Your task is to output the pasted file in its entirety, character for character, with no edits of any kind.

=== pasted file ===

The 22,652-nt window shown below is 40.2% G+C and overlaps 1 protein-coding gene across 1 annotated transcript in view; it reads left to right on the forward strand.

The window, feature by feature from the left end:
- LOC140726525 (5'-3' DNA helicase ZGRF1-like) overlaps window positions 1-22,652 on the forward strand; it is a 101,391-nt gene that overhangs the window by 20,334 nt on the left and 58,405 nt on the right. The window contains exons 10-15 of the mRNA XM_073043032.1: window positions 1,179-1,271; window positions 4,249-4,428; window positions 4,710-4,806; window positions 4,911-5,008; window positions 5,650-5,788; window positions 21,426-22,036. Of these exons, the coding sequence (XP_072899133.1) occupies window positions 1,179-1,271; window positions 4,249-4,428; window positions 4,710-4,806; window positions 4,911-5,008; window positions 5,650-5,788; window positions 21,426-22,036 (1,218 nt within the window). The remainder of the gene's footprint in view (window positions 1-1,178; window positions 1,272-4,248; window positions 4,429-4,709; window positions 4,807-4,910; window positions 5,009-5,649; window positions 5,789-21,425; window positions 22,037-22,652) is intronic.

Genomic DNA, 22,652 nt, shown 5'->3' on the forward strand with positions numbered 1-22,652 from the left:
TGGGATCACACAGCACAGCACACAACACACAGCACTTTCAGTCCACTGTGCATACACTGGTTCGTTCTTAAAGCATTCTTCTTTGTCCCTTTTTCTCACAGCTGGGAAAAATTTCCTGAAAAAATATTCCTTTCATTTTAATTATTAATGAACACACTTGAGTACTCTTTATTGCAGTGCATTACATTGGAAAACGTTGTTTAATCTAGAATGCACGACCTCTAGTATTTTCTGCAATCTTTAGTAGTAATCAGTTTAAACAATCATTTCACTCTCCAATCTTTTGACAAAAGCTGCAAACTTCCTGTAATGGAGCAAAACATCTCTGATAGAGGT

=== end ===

The 22,652-nt window shown below is 40.2% G+C and overlaps 1 protein-coding gene across 1 annotated transcript in view; it reads left to right on the forward strand.

The window, feature by feature from the left end:
- LOC140726525 (5'-3' DNA helicase ZGRF1-like) overlaps window positions 1-22,652 on the forward strand; it is a 101,391-nt gene that overhangs the window by 20,334 nt on the left and 58,405 nt on the right. The window contains exons 10-15 of the mRNA XM_073043032.1: window positions 1,179-1,271; window positions 4,249-4,428; window positions 4,710-4,806; window positions 4,911-5,008; window positions 5,650-5,788; window positions 21,426-22,036. Of these exons, the coding sequence (XP_072899133.1) occupies window positions 1,179-1,271; window positions 4,249-4,428; window positions 4,710-4,806; window positions 4,911-5,008; window positions 5,650-5,788; window positions 21,426-22,036 (1,218 nt within the window). The remainder of the gene's footprint in view (window positions 1-1,178; window positions 1,272-4,248; window positions 4,429-4,709; window positions 4,807-4,910; window positions 5,009-5,649; window positions 5,789-21,425; window positions 22,037-22,652) is intronic.

Genomic DNA, 22,652 nt, shown 5'->3' on the forward strand with positions numbered 1-22,652 from the left:
TGGGATCACACAGCACAGCACACAACACACAGCACTTTCAGTCCACTGTGCATACACTGGTTCGTTCTTAAAGCATTCTTCTTTGTCCCTTTTTCTCACAGCTGGGAAAAATTTCCTGAAAAAATATTCCTTTCATTTTAATTATTAATGAACACACTTGAGTACTCTTTATTGCAGTGCATTACATTGGAAAACGTTGTTTAATCTAGAATGCACGACCTCTAGTATTTTCTGCAATCTTTAGTAGTAATCAGTTTAAACAATCATTTCACTCTCCAATCTTTTGACAAAAGCTGCAAACTTCCTGTAATGGAGCAAAACATCTCTGATAGAGGT